His father Herbert Read, the influential critic and anarchist. Odd that the Wikipedia entry mentions two sons but not John. Are any of his films available to see?
I am immensely sorry to report that the filmmaker John Read died last week. John had been ill for many months, but it was still a shock to learn this tonight from his widow Louise. I will write more about John over the coming days, but for the moment I am posting again my 2008 tribute. You can view his foundational BBC documentary Henry Moore, 1951, here.
From 'Il miglior fabbro', Illuminations blog, 25 November 2008
The son of the influential critic Herbert Read, John directed British television's first documentary film about a living artist, Henry Moore, in 1951. His subsequent thoughtful and sensitive studies of painters and sculptors in the 1950s defined the forms for film profiles of artists. Those of us who continue to make arts documentaries are all the children of John Read.
Read grew up in what his father called the ‘modernist fortress’ of Hampstead, where the family’s friends and neighbours included Henry Moore, Barbara Hepworth, Ben Nicholson and Naum Gabo. Passionate about film, he turned his bedroom into a 35mm cinema and admired the work of John Grierson and the British documentary filmmakers of the 1930s.
A polemic printed in Sight & Sound in 1948 secured him a job as an assistant to Grierson, and from there he went to the BBC. At that time almost all programmes were transmitted live from studios, but Read was able to use film for his Henry Moore profile. This was partly because the sculptures were too bulky to bring in any quantity to the studio and Moore’s ethos stressed how they should be seen in natural light against the landscape.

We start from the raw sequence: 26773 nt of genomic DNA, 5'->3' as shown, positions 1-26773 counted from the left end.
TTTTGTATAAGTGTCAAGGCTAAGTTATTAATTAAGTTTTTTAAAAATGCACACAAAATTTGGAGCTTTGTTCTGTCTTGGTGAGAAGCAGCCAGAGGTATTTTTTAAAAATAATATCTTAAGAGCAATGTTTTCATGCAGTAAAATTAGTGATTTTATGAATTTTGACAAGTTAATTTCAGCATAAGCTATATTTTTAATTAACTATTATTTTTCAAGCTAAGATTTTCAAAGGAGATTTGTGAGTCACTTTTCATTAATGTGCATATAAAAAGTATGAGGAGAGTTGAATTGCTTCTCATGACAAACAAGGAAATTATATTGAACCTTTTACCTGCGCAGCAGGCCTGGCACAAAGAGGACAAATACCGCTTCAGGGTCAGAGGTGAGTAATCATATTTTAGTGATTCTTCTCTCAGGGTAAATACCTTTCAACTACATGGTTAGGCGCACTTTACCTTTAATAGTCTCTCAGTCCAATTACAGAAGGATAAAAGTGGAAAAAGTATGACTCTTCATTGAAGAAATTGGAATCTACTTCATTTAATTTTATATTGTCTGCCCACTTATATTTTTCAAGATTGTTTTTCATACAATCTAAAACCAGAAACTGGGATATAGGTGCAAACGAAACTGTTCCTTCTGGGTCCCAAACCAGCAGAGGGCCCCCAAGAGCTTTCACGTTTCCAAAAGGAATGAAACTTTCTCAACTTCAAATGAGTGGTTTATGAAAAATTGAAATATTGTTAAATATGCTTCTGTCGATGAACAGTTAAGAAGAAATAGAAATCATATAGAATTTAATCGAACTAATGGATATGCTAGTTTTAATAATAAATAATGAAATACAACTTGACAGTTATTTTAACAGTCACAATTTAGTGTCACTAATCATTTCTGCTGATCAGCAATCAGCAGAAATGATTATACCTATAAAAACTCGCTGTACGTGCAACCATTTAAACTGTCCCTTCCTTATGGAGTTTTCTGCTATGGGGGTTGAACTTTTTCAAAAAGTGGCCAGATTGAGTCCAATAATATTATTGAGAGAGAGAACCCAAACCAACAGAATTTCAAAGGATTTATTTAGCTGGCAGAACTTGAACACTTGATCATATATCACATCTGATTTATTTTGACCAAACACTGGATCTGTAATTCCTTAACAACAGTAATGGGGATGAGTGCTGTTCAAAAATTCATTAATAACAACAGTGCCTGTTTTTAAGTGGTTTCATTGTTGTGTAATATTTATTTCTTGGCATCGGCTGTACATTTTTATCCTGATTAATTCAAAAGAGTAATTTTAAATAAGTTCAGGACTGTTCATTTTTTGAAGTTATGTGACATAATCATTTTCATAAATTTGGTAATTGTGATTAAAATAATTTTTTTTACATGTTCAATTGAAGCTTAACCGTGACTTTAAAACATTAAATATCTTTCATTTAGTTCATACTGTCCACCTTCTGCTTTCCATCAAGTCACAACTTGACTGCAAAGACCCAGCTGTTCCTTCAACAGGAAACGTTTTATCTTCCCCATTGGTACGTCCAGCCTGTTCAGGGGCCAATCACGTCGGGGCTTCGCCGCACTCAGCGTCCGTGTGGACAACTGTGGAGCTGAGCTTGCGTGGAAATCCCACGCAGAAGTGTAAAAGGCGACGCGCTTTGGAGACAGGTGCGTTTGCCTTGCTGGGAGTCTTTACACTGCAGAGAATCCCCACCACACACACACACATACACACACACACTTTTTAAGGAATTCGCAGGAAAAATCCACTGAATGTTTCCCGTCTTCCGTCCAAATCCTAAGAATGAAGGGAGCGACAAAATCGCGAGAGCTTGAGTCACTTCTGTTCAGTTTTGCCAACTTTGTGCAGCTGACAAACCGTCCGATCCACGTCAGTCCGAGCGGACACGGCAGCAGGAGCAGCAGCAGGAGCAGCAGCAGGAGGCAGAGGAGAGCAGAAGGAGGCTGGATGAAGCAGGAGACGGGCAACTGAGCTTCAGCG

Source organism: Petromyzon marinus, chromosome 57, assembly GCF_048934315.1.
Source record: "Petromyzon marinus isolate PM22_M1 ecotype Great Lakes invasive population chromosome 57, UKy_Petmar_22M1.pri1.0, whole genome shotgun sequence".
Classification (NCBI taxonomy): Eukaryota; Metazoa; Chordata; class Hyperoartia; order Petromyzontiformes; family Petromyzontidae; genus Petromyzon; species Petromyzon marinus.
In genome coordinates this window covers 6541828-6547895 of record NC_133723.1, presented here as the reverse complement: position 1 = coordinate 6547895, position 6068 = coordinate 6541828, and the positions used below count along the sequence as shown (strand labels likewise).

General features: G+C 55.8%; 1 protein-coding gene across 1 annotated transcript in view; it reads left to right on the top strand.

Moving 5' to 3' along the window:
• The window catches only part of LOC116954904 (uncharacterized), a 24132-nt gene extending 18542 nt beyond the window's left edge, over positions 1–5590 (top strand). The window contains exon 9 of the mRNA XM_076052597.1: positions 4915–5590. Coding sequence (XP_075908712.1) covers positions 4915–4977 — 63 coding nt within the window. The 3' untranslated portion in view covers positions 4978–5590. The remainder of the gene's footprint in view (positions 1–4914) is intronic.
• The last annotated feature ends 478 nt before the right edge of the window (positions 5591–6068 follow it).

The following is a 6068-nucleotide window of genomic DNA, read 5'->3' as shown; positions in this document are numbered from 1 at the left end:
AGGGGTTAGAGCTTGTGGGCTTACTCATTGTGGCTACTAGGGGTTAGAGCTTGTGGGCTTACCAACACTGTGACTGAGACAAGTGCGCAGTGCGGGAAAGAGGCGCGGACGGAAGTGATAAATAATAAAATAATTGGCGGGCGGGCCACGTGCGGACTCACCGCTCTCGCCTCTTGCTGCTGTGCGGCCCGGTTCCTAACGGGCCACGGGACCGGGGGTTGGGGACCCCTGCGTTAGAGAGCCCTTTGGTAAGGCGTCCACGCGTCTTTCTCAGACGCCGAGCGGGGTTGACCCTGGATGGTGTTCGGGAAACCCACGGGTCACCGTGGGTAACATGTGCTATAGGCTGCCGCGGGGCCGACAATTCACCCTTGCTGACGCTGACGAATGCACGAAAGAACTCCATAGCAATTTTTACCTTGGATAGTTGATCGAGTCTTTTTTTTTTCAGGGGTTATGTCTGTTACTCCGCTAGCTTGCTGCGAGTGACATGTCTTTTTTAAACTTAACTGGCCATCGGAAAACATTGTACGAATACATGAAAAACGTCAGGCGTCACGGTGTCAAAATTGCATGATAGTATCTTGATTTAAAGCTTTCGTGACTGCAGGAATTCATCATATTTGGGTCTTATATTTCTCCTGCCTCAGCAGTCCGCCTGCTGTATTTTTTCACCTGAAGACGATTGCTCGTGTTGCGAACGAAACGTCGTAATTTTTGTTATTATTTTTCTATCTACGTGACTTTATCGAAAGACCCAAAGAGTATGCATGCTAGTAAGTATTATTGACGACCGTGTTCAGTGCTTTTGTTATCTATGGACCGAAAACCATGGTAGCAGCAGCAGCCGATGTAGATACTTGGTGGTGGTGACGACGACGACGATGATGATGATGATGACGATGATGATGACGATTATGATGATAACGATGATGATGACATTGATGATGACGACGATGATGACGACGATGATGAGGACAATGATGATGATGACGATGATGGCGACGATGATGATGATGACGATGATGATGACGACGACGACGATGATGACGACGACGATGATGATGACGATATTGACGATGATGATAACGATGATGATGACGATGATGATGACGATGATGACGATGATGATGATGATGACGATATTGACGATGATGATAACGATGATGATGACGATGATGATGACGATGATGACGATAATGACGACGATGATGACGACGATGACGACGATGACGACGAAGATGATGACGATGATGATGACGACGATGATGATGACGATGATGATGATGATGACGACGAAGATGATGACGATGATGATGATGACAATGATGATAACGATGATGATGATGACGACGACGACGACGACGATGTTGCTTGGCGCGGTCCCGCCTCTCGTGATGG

The half-hour film follows the creation of the Reclining Figure that the artist was making for the site of the Festival of Britain. (This sculpture also features in Illuminations' film The Art of Henry Moore.) It opens with the artist’s hands, working with tools, carving stone and modelling clay. The impulse to capture creation on celluloid is strong throughout the film. A cut from a blank sketchbook page to a close-up of Moore’s eyes, underlined as so much of the film is by William Alwyn’s music, is intended to suggest ‘inspiration’. For the viewer, there is a particular fascination in witnessing those aspects of Moore’s working processes, especially the casting of bronze, that he was prepared to reveal to the camera.
After Henry Moore, between 1953 and 1957 John Read made twelve films for the BBC, four of which were produced in association with (and distributed as 16mm film prints by) the Arts Council, including profiles of Graham Sutherland and John Piper. Other subjects for Read during the 1950s included Moore again (he made six films with the artist in total), Stanley Spencer and L. S. Lowry.
In all of his work Read focuses on a direct encounter with the artist. Critics or presenters rarely appear, and the films aim for only minimal mediation by the camera. There are moments in all of the films where the screen simply shows an artist’s work, albeit with the viewer’s focus and feelings prompted by framing, camera movement and, often, by music. Yet in comparison with many later documentaries, Read’s films can feel strikingly ‘open’ for the viewer to bring her own responses. As the title of his 1960 series The Artist Speaks suggests, Read took a similar approach to interviewing his subjects.